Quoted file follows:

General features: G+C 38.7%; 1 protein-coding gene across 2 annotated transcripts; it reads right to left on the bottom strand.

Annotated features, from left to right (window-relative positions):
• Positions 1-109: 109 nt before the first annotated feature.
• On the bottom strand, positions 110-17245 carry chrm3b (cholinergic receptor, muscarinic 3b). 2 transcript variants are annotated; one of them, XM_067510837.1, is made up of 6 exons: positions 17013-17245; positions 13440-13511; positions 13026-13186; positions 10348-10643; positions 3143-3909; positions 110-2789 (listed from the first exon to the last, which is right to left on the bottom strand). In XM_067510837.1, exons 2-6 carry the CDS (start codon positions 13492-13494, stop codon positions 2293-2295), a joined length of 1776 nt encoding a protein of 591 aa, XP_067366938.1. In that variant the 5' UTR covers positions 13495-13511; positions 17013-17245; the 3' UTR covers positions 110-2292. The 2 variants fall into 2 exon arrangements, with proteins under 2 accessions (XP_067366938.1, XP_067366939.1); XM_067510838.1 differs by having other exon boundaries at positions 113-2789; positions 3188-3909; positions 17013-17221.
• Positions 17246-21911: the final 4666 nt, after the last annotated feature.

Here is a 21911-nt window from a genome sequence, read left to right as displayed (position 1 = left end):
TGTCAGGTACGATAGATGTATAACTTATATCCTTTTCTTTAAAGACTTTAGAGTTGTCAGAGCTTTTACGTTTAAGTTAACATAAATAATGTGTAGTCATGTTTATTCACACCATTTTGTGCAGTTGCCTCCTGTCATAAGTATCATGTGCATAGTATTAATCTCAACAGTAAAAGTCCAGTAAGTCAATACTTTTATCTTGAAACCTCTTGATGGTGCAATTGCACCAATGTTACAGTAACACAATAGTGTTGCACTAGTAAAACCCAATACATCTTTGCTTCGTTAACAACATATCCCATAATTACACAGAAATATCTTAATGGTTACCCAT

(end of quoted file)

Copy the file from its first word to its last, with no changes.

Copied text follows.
General features: G+C 38.7%; 1 protein-coding gene across 2 annotated transcripts; it reads right to left on the bottom strand.

Annotated features, from left to right (window-relative positions):
• Positions 1-109: 109 nt before the first annotated feature.
• On the bottom strand, positions 110-17245 carry chrm3b (cholinergic receptor, muscarinic 3b). 2 transcript variants are annotated; one of them, XM_067510837.1, is made up of 6 exons: positions 17013-17245; positions 13440-13511; positions 13026-13186; positions 10348-10643; positions 3143-3909; positions 110-2789 (listed from the first exon to the last, which is right to left on the bottom strand). In XM_067510837.1, exons 2-6 carry the CDS (start codon positions 13492-13494, stop codon positions 2293-2295), a joined length of 1776 nt encoding a protein of 591 aa, XP_067366938.1. In that variant the 5' UTR covers positions 13495-13511; positions 17013-17245; the 3' UTR covers positions 110-2292. The 2 variants fall into 2 exon arrangements, with proteins under 2 accessions (XP_067366938.1, XP_067366939.1); XM_067510838.1 differs by having other exon boundaries at positions 113-2789; positions 3188-3909; positions 17013-17221.
• Positions 17246-21911: the final 4666 nt, after the last annotated feature.

Here is a 21911-nt window from a genome sequence, read left to right as displayed (position 1 = left end):
TGTCAGGTACGATAGATGTATAACTTATATCCTTTTCTTTAAAGACTTTAGAGTTGTCAGAGCTTTTACGTTTAAGTTAACATAAATAATGTGTAGTCATGTTTATTCACACCATTTTGTGCAGTTGCCTCCTGTCATAAGTATCATGTGCATAGTATTAATCTCAACAGTAAAAGTCCAGTAAGTCAATACTTTTATCTTGAAACCTCTTGATGGTGCAATTGCACCAATGTTACAGTAACACAATAGTGTTGCACTAGTAAAACCCAATACATCTTTGCTTCGTTAACAACATATCCCATAATTACACAGAAATATCTTAATGGTTACCCAT